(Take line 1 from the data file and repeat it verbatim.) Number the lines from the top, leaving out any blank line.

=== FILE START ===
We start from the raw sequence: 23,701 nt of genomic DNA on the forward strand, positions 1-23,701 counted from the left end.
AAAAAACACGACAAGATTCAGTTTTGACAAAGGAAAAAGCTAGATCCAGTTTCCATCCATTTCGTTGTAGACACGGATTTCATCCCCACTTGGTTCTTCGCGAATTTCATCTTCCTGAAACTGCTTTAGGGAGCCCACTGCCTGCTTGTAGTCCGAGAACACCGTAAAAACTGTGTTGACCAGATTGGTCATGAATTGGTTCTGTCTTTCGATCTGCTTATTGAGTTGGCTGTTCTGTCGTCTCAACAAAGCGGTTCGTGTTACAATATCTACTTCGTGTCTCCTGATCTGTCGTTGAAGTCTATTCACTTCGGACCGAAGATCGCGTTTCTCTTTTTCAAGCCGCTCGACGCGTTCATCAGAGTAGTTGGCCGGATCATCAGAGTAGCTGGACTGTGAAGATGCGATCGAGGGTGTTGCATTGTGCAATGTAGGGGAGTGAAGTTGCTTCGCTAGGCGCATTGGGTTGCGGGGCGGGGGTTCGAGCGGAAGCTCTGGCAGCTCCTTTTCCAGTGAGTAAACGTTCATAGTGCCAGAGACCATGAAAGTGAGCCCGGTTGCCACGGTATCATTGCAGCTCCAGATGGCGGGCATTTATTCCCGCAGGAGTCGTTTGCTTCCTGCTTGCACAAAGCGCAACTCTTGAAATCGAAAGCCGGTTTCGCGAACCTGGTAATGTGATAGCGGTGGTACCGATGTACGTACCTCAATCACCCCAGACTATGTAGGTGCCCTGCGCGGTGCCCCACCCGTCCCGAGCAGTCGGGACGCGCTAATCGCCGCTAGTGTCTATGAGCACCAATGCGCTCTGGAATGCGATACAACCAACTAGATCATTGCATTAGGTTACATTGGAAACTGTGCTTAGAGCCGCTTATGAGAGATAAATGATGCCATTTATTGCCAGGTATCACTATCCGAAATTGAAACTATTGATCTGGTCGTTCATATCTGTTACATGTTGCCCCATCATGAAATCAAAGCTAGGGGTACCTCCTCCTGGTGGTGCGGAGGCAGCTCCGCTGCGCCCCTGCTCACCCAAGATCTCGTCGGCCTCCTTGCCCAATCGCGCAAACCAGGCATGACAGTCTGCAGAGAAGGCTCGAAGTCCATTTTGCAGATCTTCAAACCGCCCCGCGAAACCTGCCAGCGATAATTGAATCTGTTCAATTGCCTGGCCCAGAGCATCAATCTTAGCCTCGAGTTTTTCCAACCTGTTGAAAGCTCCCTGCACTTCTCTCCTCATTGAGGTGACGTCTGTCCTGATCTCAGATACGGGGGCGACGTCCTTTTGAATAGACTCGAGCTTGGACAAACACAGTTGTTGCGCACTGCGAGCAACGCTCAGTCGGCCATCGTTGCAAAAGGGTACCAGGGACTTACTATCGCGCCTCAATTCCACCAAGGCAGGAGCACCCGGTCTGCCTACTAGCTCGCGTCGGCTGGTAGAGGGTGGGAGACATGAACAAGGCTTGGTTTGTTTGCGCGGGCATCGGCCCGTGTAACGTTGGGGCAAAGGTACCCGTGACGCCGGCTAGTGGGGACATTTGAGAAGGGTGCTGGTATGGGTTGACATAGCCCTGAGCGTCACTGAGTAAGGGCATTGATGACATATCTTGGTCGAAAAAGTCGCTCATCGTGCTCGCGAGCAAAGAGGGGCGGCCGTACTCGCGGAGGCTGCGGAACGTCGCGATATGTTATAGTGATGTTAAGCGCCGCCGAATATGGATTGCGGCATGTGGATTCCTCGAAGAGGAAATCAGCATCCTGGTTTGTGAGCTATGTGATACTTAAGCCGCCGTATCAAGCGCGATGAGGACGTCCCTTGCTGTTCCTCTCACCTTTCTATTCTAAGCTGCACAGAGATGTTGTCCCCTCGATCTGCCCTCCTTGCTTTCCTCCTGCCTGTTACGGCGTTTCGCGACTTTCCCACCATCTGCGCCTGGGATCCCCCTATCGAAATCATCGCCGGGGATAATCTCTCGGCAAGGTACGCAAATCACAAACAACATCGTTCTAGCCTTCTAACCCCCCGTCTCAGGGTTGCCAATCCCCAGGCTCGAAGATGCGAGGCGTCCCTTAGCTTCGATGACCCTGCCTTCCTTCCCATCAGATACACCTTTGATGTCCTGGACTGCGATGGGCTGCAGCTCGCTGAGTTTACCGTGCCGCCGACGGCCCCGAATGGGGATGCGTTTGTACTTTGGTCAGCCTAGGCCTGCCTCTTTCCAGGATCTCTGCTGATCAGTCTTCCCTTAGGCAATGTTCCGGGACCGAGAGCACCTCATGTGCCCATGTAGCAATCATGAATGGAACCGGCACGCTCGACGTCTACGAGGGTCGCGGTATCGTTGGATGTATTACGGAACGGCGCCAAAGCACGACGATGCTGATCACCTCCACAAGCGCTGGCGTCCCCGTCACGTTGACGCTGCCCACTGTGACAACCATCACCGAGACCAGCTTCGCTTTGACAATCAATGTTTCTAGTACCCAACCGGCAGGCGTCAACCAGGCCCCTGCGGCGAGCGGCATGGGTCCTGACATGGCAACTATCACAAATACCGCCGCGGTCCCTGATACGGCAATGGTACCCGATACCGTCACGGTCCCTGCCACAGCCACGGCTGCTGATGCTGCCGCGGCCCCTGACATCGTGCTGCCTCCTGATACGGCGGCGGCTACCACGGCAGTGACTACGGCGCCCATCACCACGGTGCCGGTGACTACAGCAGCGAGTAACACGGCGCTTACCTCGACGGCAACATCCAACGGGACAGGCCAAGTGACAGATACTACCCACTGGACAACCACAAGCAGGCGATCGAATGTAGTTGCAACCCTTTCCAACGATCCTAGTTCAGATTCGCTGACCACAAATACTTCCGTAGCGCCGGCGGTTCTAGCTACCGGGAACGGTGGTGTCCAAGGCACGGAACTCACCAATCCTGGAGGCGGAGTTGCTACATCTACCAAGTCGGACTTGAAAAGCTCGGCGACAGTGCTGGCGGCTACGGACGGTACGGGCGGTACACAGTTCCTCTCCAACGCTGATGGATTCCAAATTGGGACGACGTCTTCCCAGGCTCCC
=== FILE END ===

We start from the raw sequence: 23,701 nt of genomic DNA on the forward strand, positions 1-23,701 counted from the left end.